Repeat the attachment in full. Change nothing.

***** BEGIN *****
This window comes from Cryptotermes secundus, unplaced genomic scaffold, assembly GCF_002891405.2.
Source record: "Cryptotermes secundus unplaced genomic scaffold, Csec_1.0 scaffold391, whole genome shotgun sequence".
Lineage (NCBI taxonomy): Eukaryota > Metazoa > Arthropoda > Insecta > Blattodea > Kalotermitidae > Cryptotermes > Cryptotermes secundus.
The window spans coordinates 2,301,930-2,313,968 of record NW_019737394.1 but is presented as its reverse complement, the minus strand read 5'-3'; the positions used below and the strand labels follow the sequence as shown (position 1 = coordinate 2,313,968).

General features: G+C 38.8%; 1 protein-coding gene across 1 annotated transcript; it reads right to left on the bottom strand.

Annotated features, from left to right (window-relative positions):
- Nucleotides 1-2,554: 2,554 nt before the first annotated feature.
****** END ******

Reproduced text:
This window comes from Cryptotermes secundus, unplaced genomic scaffold, assembly GCF_002891405.2.
Source record: "Cryptotermes secundus unplaced genomic scaffold, Csec_1.0 scaffold391, whole genome shotgun sequence".
Lineage (NCBI taxonomy): Eukaryota > Metazoa > Arthropoda > Insecta > Blattodea > Kalotermitidae > Cryptotermes > Cryptotermes secundus.
The window spans coordinates 2,301,930-2,313,968 of record NW_019737394.1 but is presented as its reverse complement, the minus strand read 5'-3'; the positions used below and the strand labels follow the sequence as shown (position 1 = coordinate 2,313,968).

General features: G+C 38.8%; 1 protein-coding gene across 1 annotated transcript; it reads right to left on the bottom strand.

Annotated features, from left to right (window-relative positions):
- Nucleotides 1-2,554: 2,554 nt before the first annotated feature.